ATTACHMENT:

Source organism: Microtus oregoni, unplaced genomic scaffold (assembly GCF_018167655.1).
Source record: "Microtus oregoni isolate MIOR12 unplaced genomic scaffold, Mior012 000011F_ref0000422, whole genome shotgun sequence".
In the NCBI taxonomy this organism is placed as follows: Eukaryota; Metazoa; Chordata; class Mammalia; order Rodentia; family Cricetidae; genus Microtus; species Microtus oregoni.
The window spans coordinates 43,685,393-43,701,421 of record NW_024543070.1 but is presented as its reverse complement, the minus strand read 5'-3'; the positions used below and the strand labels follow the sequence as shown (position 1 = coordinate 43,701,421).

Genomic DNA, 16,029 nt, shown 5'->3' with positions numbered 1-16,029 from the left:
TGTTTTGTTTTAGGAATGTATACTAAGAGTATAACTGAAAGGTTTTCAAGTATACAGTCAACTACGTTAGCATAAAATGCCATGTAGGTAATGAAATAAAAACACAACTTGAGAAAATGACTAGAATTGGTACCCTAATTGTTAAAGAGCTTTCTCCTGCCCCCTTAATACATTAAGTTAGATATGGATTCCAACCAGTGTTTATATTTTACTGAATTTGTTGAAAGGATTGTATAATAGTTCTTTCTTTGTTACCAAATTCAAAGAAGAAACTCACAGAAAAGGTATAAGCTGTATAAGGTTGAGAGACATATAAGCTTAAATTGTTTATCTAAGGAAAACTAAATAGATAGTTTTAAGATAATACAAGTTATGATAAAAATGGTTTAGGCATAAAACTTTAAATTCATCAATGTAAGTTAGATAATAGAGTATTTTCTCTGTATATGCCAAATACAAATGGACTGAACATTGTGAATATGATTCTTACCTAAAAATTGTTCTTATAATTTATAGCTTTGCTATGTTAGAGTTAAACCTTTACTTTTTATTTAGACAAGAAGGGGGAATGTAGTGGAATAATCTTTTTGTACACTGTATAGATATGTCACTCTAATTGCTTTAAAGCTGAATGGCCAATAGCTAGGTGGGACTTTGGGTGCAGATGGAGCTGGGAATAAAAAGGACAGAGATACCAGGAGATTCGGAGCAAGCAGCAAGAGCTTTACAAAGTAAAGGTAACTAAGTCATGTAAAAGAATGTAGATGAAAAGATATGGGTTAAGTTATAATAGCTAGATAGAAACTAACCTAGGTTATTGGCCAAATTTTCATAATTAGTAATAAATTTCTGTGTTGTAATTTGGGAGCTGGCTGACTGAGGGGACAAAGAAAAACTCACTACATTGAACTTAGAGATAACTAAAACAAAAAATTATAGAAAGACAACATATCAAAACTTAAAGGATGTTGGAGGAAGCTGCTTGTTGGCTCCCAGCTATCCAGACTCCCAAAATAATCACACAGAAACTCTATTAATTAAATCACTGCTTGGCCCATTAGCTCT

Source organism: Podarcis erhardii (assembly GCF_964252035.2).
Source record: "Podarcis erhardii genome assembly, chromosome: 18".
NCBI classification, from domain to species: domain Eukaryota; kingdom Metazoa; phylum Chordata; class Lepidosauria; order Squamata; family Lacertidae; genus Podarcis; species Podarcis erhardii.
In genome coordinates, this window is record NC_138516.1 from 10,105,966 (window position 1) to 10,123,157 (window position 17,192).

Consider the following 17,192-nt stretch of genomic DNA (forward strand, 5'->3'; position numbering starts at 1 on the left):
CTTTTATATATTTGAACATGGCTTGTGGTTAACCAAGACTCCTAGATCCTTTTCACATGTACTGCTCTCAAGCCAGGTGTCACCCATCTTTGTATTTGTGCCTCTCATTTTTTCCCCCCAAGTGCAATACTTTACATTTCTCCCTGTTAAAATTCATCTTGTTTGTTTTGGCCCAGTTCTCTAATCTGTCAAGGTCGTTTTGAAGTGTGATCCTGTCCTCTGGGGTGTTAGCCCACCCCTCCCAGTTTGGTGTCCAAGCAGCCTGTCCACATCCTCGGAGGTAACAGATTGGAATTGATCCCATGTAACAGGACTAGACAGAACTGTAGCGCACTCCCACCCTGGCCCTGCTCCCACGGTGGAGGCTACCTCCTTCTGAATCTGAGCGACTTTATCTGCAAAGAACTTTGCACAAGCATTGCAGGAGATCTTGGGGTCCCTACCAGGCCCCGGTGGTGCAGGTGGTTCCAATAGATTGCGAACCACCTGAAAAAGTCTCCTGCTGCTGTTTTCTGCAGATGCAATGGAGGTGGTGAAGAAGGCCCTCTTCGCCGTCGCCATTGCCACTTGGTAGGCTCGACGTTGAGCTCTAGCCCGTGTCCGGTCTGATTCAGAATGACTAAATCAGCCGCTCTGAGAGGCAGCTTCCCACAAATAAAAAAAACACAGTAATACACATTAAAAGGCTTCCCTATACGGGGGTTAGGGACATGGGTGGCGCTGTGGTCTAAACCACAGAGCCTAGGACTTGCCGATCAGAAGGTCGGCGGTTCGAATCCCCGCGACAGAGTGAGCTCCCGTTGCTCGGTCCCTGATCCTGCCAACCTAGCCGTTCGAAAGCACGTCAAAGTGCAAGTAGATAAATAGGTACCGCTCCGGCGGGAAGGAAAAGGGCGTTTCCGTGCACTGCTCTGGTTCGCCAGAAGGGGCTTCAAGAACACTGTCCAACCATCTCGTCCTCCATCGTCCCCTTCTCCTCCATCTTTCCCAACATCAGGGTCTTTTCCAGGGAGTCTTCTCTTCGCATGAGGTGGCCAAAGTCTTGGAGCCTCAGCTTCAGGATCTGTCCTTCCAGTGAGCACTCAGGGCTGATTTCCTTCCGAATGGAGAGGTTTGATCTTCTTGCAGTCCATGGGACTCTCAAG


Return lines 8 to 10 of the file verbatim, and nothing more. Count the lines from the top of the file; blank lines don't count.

Source record: "Podarcis erhardii genome assembly, chromosome: 18".
NCBI classification, from domain to species: domain Eukaryota; kingdom Metazoa; phylum Chordata; class Lepidosauria; order Squamata; family Lacertidae; genus Podarcis; species Podarcis erhardii.
In genome coordinates, this window is record NC_138516.1 from 10,105,966 (window position 1) to 10,123,157 (window position 17,192).